United States Attorney
Eastern District of California
Friday, September 30, 2011
Eight Defendants Charged in Mortgage Fraud Scheme in California
SACRAMENTO, Calif. – A federal grand jury returned an indictment on Sept. 28, 2011, charging Valeri Mysin, 31, of Citrus Heights, Calif.; Angela Shavlovsky, 52, of Sacramento, Calif.; Nikolay Katinskiy, 28, of Lynwood, Wash.; Michael Kennedy, 44, of Miami Beach, Fla.; Alexander Kokhanets, 34, of Roseville, Calif.; Boris Murzak, 38, and Zinaida Murzak, 40, both of Sacramento; and Vitaliy Tuzman, 31, of West Sacramento, Calif., with conspiracy to commit mail fraud in connection with a mortgage fraud scheme involving the purchase of seven homes. Katinsky and Kennedy were also charged with money laundering in connection with the scheme, announced U.S. Attorney for the Eastern District of California Benjamin B. Wagner. Shavlovsky, Katinskiy and Kennedy, were arrested by FBI agents yesterday afternoon, and Kokhanets, Boris Murzak and Zinaida Murzak were issued a summons. They are expected to be arraigned before the U.S. Magistrate judge today at 2:00 p.m.
According to court records, the mortgage fraud scheme involved purchasing homes at prices substantially higher than the homes were worth in order for the defendants to receive cash at the close of escrow. The indictment alleges that Shavlovsky recruited Katinsky and Kennedy to act as strawbuyers and finance 100 percent of the artificially inflated purchase price of homes by submitting fraudulent loan applications to lenders, which falsely represented Katinsky’s and Kennedy’s employment, income, and intent to occupy the homes as their primary residence.
According to the indictment, Mysin, a licensed California real estate agent, prepared the phony applications and attempted to disguise his involvement with these fraudulent loans by making it appear that another loan officer in his office had handled them. Kokhanets, Boris Murzak, Zinaida Murzak and Tuzman were homeowners who allegedly sold their properties as part of this scheme. In order to artificially inflate the sales price of their homes, Kokhanets, Tuzman and the Murzaks are alleged to have signed fake invoices falsely claiming that repairs or improvements had been completed on their properties. After the lenders funded the fraudulent loans, the defendants diverted a portion of the proceeds from the inflated sales price directly to themselves and to businesses controlled by the defendants and others. All seven properties were foreclosed, resulting in more than $1.8 million in losses for mortgage lenders.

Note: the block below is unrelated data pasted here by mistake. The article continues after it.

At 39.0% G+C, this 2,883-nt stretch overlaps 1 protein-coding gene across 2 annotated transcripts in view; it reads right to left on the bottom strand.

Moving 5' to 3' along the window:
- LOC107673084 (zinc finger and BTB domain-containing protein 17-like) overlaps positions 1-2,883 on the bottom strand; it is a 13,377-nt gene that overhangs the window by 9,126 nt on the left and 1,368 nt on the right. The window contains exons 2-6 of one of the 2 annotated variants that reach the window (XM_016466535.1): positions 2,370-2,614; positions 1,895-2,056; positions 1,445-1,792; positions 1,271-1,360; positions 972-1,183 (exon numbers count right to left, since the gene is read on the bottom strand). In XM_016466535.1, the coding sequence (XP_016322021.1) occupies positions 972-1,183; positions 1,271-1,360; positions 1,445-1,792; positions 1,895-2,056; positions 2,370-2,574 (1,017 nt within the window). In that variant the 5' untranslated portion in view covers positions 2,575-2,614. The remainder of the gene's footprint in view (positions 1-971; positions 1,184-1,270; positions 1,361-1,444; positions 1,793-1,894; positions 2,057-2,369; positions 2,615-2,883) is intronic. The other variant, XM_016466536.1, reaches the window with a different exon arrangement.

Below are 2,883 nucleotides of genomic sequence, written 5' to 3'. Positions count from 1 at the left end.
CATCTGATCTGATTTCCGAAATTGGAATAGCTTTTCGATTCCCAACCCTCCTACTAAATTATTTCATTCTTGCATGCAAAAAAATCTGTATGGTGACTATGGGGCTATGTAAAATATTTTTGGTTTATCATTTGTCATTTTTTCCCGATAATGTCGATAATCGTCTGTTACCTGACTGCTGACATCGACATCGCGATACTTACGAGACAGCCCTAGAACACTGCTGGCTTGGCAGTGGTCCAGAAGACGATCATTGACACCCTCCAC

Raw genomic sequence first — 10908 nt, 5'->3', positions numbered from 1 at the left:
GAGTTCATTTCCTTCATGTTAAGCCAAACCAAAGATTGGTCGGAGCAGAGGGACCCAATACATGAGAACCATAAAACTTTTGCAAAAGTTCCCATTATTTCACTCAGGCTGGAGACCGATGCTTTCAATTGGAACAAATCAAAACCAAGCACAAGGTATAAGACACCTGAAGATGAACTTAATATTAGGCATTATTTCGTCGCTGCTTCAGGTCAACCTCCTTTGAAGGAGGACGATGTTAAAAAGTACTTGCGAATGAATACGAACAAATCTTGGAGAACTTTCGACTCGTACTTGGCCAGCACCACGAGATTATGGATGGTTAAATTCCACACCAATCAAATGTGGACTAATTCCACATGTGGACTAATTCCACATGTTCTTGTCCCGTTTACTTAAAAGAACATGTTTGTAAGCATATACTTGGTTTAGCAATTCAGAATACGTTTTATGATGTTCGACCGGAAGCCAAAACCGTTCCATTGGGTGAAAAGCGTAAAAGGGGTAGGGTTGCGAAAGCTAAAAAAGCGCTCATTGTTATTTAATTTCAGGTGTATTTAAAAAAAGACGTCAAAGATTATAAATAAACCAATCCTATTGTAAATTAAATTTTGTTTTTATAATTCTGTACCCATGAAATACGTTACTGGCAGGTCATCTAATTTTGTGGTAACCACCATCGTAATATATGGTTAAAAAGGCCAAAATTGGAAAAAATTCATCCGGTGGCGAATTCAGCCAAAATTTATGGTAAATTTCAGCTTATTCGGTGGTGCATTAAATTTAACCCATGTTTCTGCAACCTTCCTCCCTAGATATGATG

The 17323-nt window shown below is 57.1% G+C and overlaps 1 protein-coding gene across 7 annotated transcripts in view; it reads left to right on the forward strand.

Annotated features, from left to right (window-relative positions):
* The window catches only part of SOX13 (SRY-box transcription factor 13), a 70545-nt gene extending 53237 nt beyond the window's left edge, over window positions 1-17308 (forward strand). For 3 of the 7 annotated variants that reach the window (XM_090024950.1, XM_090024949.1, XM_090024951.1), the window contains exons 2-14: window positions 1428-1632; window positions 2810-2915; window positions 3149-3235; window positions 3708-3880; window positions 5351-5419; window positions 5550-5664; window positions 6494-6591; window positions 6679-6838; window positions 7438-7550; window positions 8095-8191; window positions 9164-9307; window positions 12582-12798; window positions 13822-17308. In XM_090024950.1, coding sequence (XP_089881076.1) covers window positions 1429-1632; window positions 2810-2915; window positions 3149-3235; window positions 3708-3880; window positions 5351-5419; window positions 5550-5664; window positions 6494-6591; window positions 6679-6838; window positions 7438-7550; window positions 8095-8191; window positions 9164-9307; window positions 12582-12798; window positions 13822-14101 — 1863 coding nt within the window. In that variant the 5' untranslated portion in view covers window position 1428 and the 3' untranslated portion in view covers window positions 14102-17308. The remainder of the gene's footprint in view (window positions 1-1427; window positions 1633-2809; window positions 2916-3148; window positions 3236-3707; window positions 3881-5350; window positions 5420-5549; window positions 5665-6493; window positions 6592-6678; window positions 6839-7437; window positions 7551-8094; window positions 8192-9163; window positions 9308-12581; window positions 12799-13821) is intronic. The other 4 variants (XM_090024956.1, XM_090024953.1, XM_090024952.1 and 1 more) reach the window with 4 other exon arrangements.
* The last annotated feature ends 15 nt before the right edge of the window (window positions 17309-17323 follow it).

This case is the product of an investigation by the FBI and the Internal Revenue Service-Criminal Investigation. Assistant U.S. Attorneys R. Steven Lapham and Dominique N. Thomas are prosecuting the case.
If convicted, the defendants face a maximum penalty of 20 years in prison for conspiracy to commit mail fraud, 10 years in prison for money laundering, and a $250,000 fine. The actual sentence, however, will be determined at the discretion of the court after consideration of any applicable statutory factors and the Federal Sentencing Guidelines, which take into account a number of variables.
The charges are only allegations and the defendants are presumed innocent until and unless proven guilty beyond a reasonable doubt.
Mortgage fraud is a priority area for the President’s Financial Fraud Enforcement Task Force. The task force includes representatives from a broad range of federal agencies, regulatory authorities, inspectors general, and state and local law enforcement who, working together, bring to bear a powerful array of criminal and civil enforcement resources. The task force is working to improve efforts across the federal executive branch, and with state and local partners, to investigate and prosecute significant financial crimes, ensure just and effective punishment for those who perpetrate financial crimes, combat discrimination in the lending and financial markets, and recover proceeds for victims of financial crimes. For more information on the task force, visit www.StopFraud.gov.